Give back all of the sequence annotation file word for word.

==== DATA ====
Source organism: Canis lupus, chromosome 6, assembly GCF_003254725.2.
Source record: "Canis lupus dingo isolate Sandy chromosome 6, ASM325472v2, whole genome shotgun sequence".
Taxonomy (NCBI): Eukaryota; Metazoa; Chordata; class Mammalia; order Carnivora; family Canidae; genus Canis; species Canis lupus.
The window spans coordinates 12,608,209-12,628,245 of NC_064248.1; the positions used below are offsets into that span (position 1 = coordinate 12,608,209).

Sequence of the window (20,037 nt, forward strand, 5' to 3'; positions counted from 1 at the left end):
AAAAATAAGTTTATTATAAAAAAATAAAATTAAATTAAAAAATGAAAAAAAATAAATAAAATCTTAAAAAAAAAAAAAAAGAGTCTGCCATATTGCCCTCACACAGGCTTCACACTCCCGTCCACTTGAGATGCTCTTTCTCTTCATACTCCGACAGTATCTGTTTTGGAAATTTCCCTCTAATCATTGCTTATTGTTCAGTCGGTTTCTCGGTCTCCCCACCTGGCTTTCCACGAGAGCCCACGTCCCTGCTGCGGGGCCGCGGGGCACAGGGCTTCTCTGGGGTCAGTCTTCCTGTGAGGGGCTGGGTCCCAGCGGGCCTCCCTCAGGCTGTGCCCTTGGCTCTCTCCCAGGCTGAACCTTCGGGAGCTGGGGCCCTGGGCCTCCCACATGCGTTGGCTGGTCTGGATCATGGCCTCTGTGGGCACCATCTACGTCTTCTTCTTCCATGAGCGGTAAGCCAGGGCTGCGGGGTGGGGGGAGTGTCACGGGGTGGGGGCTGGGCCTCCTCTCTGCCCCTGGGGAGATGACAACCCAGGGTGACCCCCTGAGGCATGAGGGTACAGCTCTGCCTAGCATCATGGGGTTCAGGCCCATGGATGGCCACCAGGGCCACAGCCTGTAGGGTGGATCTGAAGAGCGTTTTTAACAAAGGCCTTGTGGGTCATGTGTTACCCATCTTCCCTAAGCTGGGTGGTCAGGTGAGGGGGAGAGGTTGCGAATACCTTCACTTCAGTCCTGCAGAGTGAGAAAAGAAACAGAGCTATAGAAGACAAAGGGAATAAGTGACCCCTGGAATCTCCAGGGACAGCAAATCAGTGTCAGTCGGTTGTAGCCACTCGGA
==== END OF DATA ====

Source organism: Canis lupus, chromosome 6, assembly GCF_003254725.2.
Source record: "Canis lupus dingo isolate Sandy chromosome 6, ASM325472v2, whole genome shotgun sequence".
Taxonomy (NCBI): Eukaryota; Metazoa; Chordata; class Mammalia; order Carnivora; family Canidae; genus Canis; species Canis lupus.
The window spans coordinates 12,608,209-12,628,245 of NC_064248.1; the positions used below are offsets into that span (position 1 = coordinate 12,608,209).

Sequence of the window (20,037 nt, forward strand, 5' to 3'; positions counted from 1 at the left end):
AAAAATAAGTTTATTATAAAAAAATAAAATTAAATTAAAAAATGAAAAAAAATAAATAAAATCTTAAAAAAAAAAAAAAAGAGTCTGCCATATTGCCCTCACACAGGCTTCACACTCCCGTCCACTTGAGATGCTCTTTCTCTTCATACTCCGACAGTATCTGTTTTGGAAATTTCCCTCTAATCATTGCTTATTGTTCAGTCGGTTTCTCGGTCTCCCCACCTGGCTTTCCACGAGAGCCCACGTCCCTGCTGCGGGGCCGCGGGGCACAGGGCTTCTCTGGGGTCAGTCTTCCTGTGAGGGGCTGGGTCCCAGCGGGCCTCCCTCAGGCTGTGCCCTTGGCTCTCTCCCAGGCTGAACCTTCGGGAGCTGGGGCCCTGGGCCTCCCACATGCGTTGGCTGGTCTGGATCATGGCCTCTGTGGGCACCATCTACGTCTTCTTCTTCCATGAGCGGTAAGCCAGGGCTGCGGGGTGGGGGGAGTGTCACGGGGTGGGGGCTGGGCCTCCTCTCTGCCCCTGGGGAGATGACAACCCAGGGTGACCCCCTGAGGCATGAGGGTACAGCTCTGCCTAGCATCATGGGGTTCAGGCCCATGGATGGCCACCAGGGCCACAGCCTGTAGGGTGGATCTGAAGAGCGTTTTTAACAAAGGCCTTGTGGGTCATGTGTTACCCATCTTCCCTAAGCTGGGTGGTCAGGTGAGGGGGAGAGGTTGCGAATACCTTCACTTCAGTCCTGCAGAGTGAGAAAAGAAACAGAGCTATAGAAGACAAAGGGAATAAGTGACCCCTGGAATCTCCAGGGACAGCAAATCAGTGTCAGTCGGTTGTAGCCACTCGGA